"But where do the Lambwiches come in? I was promised Lambwiches." I hear you say. Well, I had to set the stage. I had to illustrate how my vagaries and whims and, uh, research, all result in News You Can Use. I do all this so you don't have to! So here, edited down so as to be actually helpful, is a recipe for the delicious lunch we had the next day (you can skip all the above steps, and you're welcome):

Lambwiches (serves 4 or 5)

1 pound ground lamb
6 cloves garlic (less is fine, but will be less delicious)
half a bunch of parsley, big stems removed
one small red onion, quartered and peeled
2 eggs
salt and pepper

1 small red onion
half an english cucumber
2 tablespoons red wine vinegar
salt and pepper
a pinch of sugar
1 teaspoon dry oregano

mini (3 or 4 inches across) whole wheat pita bread—two or three per person

Make the patties: Put the garlic, parsley and quartered red onion in the food processor. Whiz until minced (wheeee!). Mix the minced vegetables, the egg and the meat together by hand. Make small patties and sear them in a frying pan, on a grill, or in the broiler. You can do this well ahead of time and reheat them in the microwave right before you make the sandwiches (ground lamb seems fatty enough to survive this kind of mistreatment).

Make the relish: Cut the cucumber and red onion into batons (more or less) and mix them with the vinegar, salt, pepper, sugar, and oregano. Ideally, let them sit for half an hour or so, stirring occasionally. It's nice if the vegetables get a chance to soften and become a little pickley.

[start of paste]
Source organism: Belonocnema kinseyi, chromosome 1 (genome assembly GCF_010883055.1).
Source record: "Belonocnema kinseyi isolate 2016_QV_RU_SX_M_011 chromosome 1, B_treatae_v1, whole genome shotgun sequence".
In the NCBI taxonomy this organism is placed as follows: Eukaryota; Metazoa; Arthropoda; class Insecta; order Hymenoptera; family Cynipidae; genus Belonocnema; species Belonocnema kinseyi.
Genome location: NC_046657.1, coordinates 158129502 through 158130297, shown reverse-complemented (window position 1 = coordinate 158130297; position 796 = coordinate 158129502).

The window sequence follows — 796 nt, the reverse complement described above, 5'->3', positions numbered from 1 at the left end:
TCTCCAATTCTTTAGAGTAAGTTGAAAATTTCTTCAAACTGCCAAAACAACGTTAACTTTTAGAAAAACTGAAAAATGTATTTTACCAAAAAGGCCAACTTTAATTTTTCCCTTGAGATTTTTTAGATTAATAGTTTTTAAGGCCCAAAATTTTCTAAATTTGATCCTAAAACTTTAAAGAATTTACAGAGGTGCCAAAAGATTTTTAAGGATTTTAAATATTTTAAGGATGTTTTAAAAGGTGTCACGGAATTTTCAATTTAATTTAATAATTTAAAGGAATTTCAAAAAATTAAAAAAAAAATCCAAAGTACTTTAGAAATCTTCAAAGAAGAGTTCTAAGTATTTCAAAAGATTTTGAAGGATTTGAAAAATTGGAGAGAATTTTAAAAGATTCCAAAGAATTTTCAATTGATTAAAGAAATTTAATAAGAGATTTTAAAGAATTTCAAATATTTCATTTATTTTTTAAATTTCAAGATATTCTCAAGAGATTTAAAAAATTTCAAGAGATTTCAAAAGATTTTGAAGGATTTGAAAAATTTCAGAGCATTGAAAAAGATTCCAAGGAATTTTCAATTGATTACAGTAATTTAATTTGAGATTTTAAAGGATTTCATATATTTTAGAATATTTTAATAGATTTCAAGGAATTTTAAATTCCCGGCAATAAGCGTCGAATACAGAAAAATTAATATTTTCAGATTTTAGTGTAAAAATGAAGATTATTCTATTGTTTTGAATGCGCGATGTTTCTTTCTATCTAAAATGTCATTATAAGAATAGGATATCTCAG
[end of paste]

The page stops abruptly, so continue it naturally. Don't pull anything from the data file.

Warm the pitas in the toaster or under the broiler, cut a slice off of one edge (halving them makes them too small to stuff), and open them up. Spread a layer of hummus all around the inside of the pita, and tuck in a warm lamb patty. Fill the rest of the space with vegetable relish. Set out other things, like sauteed eggplant and some black olives, but no one will eat them because they'll be too focused on their messy and delicious Lambwiches.

My gluten-free friend won't be able to enjoy a lambwich, but I thank her (and my patient brother) for helping midwife them into existence. Call this my IOU for a home-cooked meal for both of them. How about some braised lamb shanks and root vegetables over rice "polenta"? It'll be good, I promise.


lauren said...


We have a recipe for these that does not include the word "arancini" nor any information about their cultural significance. We were in the process of making them -- with fontina and basil inside -- for Skip (who married us, you recall) when he showed up and promptly freaked out about them. Apparently they are quite important in his Italian family. He was really excited. And so was I, because they were So Good.

Also, both G. and I really like Morningstar's baby corn dogs. Hot dogs are so far removed from meat anyway, I feel, that it's barely any different when they are truly not meat.

And, lastly, I am still working on being able to eat the wittle lambies. I have had them from time to time and find them delicious, but also So! Fluffy! and Cute!

Another Anna said...

I know, Lauren! And have you seen baby chickens? And cows? And... fish? Okay, so maybe fish aren't cute in exactly the same way, but once you look into anything's eyes, it's hard to eat it. I usually opt for a judicious combination of denial, hypocrisy, and only buying meat from Whole Foods (mmmmmm, laaaaammbwiiiich).

Any chance of posting your Arancini recipe?